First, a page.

Homily at the wedding of Ted and Rhoda, widower and widow

Wedding of Ted and Rhoda, widower and widow

 I feel lost for words. What can I say, Ted and Rhoda, that you don’t already know, for your have had a wide experience of life in all its moods. So what can I say? I shall congratulate you for your own loving nature, for your welcoming family, for your relationship with the Parish and for your closeness to your God who has long inspired you.

The reading from the Song of Songs suits this occasion perfectly. ‘The winter is past, the rains are over and gone’. You have shed your tears. You have known the aching loneliness and the empty house. But now the time of grieving is at an end. A second spring has come. You have both found someone to love, someone to whom you can commit yourself and who will return your love. In this you are indeed blest. The Song goes on: ‘Flowers appear on the earth. The season of glad songs has come. The blossoming vines give out their fragrance.’ So now in the sunshine of your love the world becomes bright again, for happiness gives the rainbow its colour; joy gives the wine its flavour. Your days are sweeter now because of your presence to each other. The Song goes on, ‘My dove, hiding in the clefts of the rock, in the coverts of the cliff, show me your face’. You are both on a journey of discovery. You already enjoy a smile that others cannot know; that knowing look, which penetrates into the soul. You have had the courage to step out into new paths of intimacy. For this we congratulate you. You have shown the freedom of heart to fall in love and to undertake the changes which love requires. The Song goes on: ‘Let me hear your voice, for your voice is sweet’. This voice resonates in you even when you are apart from each other. Gone are the echoing rooms and the lonely walk. You are made whole again, for we are made for love and a lonely person is only half a human.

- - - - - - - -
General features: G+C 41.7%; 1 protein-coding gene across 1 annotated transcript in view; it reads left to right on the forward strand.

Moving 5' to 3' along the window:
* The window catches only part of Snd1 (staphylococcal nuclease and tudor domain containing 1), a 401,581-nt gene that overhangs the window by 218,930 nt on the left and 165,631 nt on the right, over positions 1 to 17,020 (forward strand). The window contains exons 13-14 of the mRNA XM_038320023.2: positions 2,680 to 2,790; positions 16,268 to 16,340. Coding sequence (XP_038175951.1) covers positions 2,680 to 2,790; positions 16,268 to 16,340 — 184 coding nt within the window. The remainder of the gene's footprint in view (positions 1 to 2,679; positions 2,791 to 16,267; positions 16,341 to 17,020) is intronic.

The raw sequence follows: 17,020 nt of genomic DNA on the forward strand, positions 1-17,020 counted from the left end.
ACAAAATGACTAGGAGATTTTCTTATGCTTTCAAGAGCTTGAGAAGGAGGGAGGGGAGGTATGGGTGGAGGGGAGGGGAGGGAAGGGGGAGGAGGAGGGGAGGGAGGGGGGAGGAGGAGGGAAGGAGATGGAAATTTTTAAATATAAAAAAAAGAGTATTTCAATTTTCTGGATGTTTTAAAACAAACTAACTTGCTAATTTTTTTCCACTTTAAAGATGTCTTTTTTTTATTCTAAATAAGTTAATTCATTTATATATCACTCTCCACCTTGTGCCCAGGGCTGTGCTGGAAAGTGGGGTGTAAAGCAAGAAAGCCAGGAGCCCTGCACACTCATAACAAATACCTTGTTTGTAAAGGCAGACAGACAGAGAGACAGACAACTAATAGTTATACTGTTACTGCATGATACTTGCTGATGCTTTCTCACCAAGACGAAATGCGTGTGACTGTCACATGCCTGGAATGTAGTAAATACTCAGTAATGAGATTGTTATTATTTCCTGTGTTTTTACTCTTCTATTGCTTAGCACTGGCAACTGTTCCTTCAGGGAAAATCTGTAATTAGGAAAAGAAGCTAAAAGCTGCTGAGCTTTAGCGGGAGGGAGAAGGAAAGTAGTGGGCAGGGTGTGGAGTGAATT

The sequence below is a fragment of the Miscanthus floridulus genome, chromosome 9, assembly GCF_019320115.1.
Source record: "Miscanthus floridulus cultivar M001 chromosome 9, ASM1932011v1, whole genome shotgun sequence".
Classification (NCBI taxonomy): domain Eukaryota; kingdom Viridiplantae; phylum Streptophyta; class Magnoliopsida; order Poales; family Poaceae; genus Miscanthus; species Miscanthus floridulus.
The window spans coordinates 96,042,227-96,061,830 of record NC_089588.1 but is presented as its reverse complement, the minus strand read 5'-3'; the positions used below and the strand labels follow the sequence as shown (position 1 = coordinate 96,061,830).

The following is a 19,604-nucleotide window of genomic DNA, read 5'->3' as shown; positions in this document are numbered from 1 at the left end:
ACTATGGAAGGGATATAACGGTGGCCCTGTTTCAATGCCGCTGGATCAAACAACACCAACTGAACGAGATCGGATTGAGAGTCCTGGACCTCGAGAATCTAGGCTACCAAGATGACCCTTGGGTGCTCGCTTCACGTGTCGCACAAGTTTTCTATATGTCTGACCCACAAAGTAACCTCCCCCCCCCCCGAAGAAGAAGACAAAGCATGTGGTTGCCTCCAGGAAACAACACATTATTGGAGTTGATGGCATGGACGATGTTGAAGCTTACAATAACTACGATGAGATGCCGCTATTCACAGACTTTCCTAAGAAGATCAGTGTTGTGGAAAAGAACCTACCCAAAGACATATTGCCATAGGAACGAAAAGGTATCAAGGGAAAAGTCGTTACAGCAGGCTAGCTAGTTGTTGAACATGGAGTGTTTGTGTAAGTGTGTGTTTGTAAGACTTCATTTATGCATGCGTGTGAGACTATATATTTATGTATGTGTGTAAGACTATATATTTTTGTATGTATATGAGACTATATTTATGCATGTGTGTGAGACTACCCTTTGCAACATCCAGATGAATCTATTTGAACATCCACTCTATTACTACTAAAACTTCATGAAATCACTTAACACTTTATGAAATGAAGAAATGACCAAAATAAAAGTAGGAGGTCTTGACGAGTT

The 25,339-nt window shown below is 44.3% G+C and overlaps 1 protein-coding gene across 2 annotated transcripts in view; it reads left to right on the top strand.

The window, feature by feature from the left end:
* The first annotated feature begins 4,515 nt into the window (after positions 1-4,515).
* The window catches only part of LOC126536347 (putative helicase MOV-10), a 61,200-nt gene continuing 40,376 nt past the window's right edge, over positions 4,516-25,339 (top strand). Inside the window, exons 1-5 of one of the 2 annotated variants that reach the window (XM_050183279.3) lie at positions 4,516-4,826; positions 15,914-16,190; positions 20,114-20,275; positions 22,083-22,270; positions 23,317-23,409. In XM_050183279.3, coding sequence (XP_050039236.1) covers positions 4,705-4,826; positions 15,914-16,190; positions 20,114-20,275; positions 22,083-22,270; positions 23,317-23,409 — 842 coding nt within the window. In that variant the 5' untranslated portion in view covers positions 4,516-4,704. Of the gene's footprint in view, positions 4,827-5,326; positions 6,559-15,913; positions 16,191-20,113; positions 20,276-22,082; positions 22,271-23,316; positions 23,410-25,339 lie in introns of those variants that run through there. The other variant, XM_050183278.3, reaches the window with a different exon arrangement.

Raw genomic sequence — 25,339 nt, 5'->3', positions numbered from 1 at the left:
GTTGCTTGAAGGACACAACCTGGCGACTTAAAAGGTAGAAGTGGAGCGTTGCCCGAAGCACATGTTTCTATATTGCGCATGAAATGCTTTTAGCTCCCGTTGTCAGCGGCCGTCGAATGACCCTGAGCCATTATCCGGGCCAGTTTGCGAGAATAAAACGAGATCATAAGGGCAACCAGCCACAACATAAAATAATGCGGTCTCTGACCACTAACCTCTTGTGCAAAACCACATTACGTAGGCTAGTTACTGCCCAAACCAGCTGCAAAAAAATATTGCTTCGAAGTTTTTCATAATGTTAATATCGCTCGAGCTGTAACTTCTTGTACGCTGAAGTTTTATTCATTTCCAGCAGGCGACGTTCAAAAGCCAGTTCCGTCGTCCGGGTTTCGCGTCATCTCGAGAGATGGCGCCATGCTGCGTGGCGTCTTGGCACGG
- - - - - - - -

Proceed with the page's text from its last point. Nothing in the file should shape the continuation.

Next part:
You are blessed too in your family and friends who have welcomed your growing relationship and are here today to celebrate your commitment. The Parish, too, has come to bask in the sunshine of your love. The presence of so many parishioners is a sign of the respect and affection in which you are held and a recognition of the contribution you have made.

Your love is important for us all. We are made happy by the sight of your happiness. We more easily believe in an everlasting love when we see you commit yourselves again to love. People who have been loved are more easily able love. If we love each other it is because we have first been convinced, somehow, of a love that comes from above. When we are surrounded by an infinite love, our own love knows no bounds. Love is at the beginning and end of all things. Your love is for us a sacrament of divine love, showing us what we cannot see. As St John says in the Second Reading: ‘No one has ever seen God, but as long as we love one another God will live in us and his love will be complete in us.’ So we ask you to show us your love so that God’s love may indeed become perfect in us.

We will now hear you proclaim each other to be husband and wife.

 

 

About interfaithashram

Rev. Dr. John Dupuche is a Roman Catholic Priest, a senior lecturer at MCD University of Divinity, and Honorary Fellow at Australian Catholic University. His doctorate is in Sanskrit in the field of Kashmir Shaivism. He is chair of the Catholic Interfaith Committee of the Archdiocese of Melbourne and has established a pastoral relationship with the parishes of Lilydale and Healesville. He is the author of 'Abhinavagupta: the Kula Ritual as elaborated in chapter 29 of the Tantraloka', 2003; 'Jesus, the Mantra of God', 2005; 'Vers un tantra chrétien' in 2009; translated as 'Towards a Christian Tantra' in 2009. He has written many articles. He travels to India each year. He lives in an interfaith ashram.
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